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Connecticut Car Repair FAQs

While the majority of car accident law in New Haven is focused on the bodily injuries suffered by crash victims, another substantial issue is property damage. Damage that makes a motor vehicle inoperable can be a significant problem for a victim, who may be unable to get to work, school and doctor’s appointments. Learn how to get fair financial compensation for your vehicle repairs using these frequently asked questions about car repair in Connecticut.

Do I Have to Bring My Car to a Specific Repair Shop?

No. Connecticut’s car insurance laws do not require vehicle owners to send their cars to specific auto shops for inspections, appraisals or repairs. You are free to go to the mechanic or auto shop of your choice. Even if your vehicle was automatically towed to a certain shop near the location of the accident, you are not required to get it fixed there. 

Shortly after your accident, you may receive a list of auto shops from your car insurance company. Note that you are not legally obligated to take your vehicle to any of these shops. This is typically a list of auto shops that the insurance company is contracted with to repair a vehicle for less money than other shops.

There may be an exception to this rule, however, if you leased your vehicle at the time of the accident. In this scenario, the leasing company may require you to bring the car to a specific location for repairs. Contact your leasing company to find out if there is a specific place you need to bring your vehicle for repairs.

Can a Shop Repair My Vehicle Without My Consent?

No. If your vehicle was automatically sent to a repair shop while you were taken to a hospital for emergency medical care, the shop cannot begin work on your car until it has your written consent to the proposed repairs. You must sign off on an estimate of the maximum cost of vehicle repairs, including parts and labor, before the auto mechanic can start any work.

What Does it Mean if They Say My Car Is “Totaled?”

If an appraisal by an auto mechanic concludes that your vehicle is totaled, this means it is a total loss. In other words, its actual cash value is less than what it would cost to repair the vehicle. Actual cash value refers to how much the vehicle was worth before the accident. If your vehicle is totaled, you can receive a settlement check to cover your vehicle’s actual cash value from the liable insurance company. You can use this money to purchase a new vehicle. You then have the option of taking back your totaled vehicle or sending it to a salvage yard.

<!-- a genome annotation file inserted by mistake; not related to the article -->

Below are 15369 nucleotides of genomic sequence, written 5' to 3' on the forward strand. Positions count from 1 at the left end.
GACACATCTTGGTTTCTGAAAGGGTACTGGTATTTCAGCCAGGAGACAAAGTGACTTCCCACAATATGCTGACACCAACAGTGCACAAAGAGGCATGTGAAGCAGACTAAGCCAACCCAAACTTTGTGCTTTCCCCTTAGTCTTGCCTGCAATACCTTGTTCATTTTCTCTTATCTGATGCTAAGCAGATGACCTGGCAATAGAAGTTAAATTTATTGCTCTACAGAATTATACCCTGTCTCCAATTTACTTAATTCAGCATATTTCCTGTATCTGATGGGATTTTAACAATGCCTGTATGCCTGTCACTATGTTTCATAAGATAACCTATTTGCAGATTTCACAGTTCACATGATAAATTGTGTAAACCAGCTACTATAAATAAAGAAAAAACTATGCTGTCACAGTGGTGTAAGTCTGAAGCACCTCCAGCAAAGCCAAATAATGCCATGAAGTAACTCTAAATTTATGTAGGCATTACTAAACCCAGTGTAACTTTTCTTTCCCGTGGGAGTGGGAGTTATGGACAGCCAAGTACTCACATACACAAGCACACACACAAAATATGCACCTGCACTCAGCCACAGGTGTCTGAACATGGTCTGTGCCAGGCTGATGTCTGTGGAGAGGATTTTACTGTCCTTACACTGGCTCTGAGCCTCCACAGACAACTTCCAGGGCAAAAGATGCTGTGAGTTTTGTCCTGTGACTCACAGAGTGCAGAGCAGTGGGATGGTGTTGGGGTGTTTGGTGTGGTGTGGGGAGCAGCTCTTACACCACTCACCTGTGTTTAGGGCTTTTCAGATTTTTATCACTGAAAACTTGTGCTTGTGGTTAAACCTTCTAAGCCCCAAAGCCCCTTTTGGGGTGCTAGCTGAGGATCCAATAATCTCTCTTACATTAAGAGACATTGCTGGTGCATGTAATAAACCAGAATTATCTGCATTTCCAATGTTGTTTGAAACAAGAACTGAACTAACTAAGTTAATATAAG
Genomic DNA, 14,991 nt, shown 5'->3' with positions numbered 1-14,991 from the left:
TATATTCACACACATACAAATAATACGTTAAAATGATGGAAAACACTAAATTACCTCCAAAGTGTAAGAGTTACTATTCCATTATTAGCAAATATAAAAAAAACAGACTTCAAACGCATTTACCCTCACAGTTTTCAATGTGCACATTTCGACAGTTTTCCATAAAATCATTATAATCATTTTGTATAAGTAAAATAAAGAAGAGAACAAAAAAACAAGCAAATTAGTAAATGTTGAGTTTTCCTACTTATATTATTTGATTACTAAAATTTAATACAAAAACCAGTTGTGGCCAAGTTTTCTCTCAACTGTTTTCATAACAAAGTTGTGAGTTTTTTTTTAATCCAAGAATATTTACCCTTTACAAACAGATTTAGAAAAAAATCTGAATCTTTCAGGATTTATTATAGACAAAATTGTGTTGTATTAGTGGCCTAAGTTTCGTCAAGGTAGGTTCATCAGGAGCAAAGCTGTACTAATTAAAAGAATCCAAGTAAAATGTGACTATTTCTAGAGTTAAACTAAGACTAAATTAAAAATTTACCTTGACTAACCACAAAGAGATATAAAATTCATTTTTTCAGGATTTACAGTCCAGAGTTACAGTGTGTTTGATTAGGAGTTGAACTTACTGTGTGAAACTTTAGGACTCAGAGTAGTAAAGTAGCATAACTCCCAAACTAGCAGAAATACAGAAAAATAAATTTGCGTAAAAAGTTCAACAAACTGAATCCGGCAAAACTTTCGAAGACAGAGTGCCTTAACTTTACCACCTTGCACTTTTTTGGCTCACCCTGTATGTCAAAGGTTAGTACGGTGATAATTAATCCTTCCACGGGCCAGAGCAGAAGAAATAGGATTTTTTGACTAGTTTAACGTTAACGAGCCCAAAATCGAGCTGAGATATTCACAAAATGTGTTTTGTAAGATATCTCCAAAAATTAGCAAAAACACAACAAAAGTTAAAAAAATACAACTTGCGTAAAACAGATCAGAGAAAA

What if My Insurance Coverage and the Cost of Repairs Don’t Line Up?

It is not uncommon for the price of motor vehicle repairs to exceed the amount of property damage coverage on the insurance policy being used. In this scenario, you may be able to seek supplemental coverage from another insurance company, such as your own car insurance provider or a third party. 

Note, however, that if the auto shop and the insurance company cannot agree on the price of vehicle repairs, you may have to make up the difference – either with supplemental coverage or out of pocket. You may also be able to file a complaint with the Insurance Department’s Consumer Affairs Unit to have them resolve a dispute between a mechanic and an insurer.

Who Pays for Rental Car Costs While My Car Is in the Shop?

If you need to rent a car after an accident while yours is at the auto shop, the at-fault driver will typically pay for you to rent a comparable vehicle using his or her auto insurance. This is covered under property damage liability insurance. If you are found to be at fault for the accident, however, you may need to turn to your own policy for coverage. Your car insurer will generally only pay for a rental car if you have the right type of coverage. Otherwise, you will pay out of pocket for the rental vehicle.

If you have further questions about car repair after an accident in Connecticut, contact our New Haven attorneys at (203) 777-2300 for a free case consultation.

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